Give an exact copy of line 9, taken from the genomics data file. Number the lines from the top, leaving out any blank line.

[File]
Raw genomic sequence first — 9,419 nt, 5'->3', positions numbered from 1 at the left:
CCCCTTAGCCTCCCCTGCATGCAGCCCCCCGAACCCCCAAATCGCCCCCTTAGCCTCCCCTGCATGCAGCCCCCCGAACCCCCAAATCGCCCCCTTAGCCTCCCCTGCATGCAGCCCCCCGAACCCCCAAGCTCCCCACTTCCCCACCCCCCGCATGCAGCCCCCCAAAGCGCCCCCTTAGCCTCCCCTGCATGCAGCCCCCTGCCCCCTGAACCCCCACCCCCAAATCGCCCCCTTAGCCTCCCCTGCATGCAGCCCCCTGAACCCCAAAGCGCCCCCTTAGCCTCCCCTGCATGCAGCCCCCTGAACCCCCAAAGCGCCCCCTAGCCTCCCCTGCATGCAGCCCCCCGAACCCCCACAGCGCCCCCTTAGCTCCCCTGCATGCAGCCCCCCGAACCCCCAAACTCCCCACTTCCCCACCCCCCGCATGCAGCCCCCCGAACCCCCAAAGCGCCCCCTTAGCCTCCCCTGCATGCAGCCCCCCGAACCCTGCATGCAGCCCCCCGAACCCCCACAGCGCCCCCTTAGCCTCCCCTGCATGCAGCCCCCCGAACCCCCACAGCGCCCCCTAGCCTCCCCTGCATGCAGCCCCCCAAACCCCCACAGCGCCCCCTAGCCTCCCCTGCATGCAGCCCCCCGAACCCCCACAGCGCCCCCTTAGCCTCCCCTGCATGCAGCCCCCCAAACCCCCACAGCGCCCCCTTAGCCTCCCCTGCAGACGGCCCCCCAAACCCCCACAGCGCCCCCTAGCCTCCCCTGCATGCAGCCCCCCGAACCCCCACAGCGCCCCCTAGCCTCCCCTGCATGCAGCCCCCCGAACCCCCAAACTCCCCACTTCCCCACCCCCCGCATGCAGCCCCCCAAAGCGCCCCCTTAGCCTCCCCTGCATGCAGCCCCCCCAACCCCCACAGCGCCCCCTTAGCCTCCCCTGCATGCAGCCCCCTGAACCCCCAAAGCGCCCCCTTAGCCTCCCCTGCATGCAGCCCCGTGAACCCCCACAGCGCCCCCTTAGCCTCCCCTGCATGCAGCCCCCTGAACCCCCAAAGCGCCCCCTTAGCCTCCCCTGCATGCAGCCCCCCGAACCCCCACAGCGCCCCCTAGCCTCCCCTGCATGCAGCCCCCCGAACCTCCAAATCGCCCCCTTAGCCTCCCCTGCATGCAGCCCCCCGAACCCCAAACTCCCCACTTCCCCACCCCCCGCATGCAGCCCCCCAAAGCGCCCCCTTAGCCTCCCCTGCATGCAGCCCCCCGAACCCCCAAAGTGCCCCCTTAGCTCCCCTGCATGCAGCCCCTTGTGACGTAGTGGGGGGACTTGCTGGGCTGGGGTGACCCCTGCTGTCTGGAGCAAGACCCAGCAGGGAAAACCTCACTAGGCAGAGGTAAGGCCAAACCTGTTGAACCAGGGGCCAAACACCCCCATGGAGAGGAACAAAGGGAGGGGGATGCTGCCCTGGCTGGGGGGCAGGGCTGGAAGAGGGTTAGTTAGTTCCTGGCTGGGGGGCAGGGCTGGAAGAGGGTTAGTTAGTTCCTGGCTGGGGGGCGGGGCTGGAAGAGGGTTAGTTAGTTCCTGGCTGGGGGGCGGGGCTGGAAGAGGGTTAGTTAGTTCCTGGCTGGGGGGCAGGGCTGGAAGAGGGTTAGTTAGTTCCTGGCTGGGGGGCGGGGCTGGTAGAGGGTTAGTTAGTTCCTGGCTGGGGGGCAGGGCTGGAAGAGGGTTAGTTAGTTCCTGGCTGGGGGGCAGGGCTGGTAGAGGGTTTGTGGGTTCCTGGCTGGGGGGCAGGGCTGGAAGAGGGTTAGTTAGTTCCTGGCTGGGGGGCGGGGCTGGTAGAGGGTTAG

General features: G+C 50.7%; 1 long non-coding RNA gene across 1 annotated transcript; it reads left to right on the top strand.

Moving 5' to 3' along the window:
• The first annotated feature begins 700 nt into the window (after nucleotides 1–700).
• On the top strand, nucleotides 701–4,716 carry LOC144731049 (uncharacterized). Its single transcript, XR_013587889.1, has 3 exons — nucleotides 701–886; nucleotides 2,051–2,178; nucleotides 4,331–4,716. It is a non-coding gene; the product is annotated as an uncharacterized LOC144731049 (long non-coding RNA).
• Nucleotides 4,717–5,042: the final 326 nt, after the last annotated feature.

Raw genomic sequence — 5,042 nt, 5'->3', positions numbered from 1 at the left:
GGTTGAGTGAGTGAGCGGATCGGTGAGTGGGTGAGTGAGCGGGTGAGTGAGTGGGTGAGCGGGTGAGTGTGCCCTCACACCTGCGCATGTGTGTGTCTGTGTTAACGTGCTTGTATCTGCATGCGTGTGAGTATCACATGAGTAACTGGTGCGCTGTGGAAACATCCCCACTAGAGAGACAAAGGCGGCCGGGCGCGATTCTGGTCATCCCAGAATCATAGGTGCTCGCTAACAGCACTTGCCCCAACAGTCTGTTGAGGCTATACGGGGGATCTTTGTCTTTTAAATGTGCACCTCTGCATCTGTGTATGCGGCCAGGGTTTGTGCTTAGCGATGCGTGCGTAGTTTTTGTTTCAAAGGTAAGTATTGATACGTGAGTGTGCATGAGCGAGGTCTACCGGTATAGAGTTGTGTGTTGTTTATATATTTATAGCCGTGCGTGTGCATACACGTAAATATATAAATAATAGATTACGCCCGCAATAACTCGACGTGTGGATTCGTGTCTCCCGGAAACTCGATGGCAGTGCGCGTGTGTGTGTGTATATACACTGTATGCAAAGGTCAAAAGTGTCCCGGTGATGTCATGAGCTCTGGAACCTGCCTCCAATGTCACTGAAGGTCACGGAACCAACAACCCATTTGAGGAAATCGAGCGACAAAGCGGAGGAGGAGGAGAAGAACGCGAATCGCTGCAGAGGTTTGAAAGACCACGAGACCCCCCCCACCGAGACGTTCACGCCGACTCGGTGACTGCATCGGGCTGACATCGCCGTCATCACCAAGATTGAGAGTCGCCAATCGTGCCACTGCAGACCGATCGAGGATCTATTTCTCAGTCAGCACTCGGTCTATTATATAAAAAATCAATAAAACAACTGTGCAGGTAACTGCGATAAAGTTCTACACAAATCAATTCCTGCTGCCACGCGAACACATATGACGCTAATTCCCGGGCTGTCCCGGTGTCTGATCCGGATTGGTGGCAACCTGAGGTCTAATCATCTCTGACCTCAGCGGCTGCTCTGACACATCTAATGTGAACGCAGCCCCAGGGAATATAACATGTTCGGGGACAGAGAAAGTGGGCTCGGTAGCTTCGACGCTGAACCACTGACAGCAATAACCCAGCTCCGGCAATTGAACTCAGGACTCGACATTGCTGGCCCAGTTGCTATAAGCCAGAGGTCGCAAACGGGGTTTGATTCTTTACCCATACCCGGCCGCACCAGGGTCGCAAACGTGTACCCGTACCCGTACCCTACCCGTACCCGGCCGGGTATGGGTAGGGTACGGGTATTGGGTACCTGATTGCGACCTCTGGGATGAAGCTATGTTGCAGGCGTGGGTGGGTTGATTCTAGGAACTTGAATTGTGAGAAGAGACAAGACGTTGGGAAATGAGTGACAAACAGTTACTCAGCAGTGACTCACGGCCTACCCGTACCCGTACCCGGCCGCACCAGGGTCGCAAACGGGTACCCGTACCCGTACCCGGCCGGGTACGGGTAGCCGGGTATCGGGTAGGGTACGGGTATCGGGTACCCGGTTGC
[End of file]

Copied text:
GGTTGAGTGAGTGAGCGGATCGGTGAGTGGGTGAGTGAGCGGGTGAGTGAGTGGGTGAGCGGGTGAGTGTGCCCTCACACCTGCGCATGTGTGTGTCTGTGTTAACGTGCTTGTATCTGCATGCGTGTGAGTATCACATGAGTAACTGGTGCGCTGTGGAAACATCCCCACTAGAGAGACAAAGGCGGCCGGGCGCGATTCTGGTCATCCCAGAATCATAGGTGCTCGCTAACAGCACTTGCCCCAACAGTCTGTTGAGGCTATACGGGGGATCTTTGTCTTTTAAATGTGCACCTCTGCATCTGTGTATGCGGCCAGGGTTTGTGCTTAGCGATGCGTGCGTAGTTTTTGTTTCAAAGGTAAGTATTGATACGTGAGTGTGCATGAGCGAGGTCTACCGGTATAGAGTTGTGTGTTGTTTATATATTTATAGCCGTGCGTGTGCATACACGTAAATATATAAATAATAGATTACGCCCGCAATAACTCGACGTGTGGATTCGTGTCTCCCGGAAACTCGATGGCAGTGCGCGTGTGTGTGTGTATATACACTGTATGCAAAGGTCAAAAGTGTCCCGGTGATGTCATGAGCTCTGGAACCTGCCTCCAATGTCACTGAAGGTCACGGAACCAACAACCCATTTGAGGAAATCGAGCGACAAAGCGGAGGAGGAGGAGAAGAACGCGAATCGCTGCAGAGGTTTGAAAGACCACGAGACCCCCCCCACCGAGACGTTCACGCCGACTCGGTGACTGCATCGGGCTGACATCGCCGTCATCACCAAGATTGAGAGTCGCCAATCGTGCCACTGCAGACCGATCGAGGATCTATTTCTCAGTCAGCACTCGGTCTATTATATAAAAAATCAATAAAACAACTGTGCAGGTAACTGCGATAAAGTTCTACACAAATCAATTCCTGCTGCCACGCGAACACATATGACGCTAATTCCCGGGCTGTCCCGGTGTCTGATCCGGATTGGTGGCAACCTGAGGTCTAATCATCTCTGACCTCAGCGGCTGCTCTGACACATCTAATGTGAACGCAGCCCCAGGGAATATAACATGTTCGGGGACAGAGAAAGTGGGCTCGGTAGCTTCGACGCTGAACCACTGACAGCAATAACCCAGCTCCGGCAATTGAACTCAGGACTCGACATTGCTGGCCCAGTTGCTATAAGCCAGAGGTCGCAAACGGGGTTTGATTCTTTACCCATACCCGGCCGCACCAGGGTCGCAAACGTGTACCCGTACCCGTACCCTACCCGTACCCGGCCGGGTATGGGTAGGGTACGGGTATTGGGTACCTGATTGCGACCTCTGGGATGAAGCTATGTTGCAGGCGTGGGTGGGTTGATTCTAGGAACTTGAATTGTGAGAAGAGACAAGACGTTGGGAAATGAGTGACAAACAGTTACTCAGCAGTGACTCACGGCCTACCCGTACCCGTACCCGGCCGCACCAGGGTCGCAAACGGGTACCCGTACCCGTACCCGGCCGGGTACGGGTAGCCGGGTATCGGGTAGGGTACGGGTATCGGGTACCCGGTTGC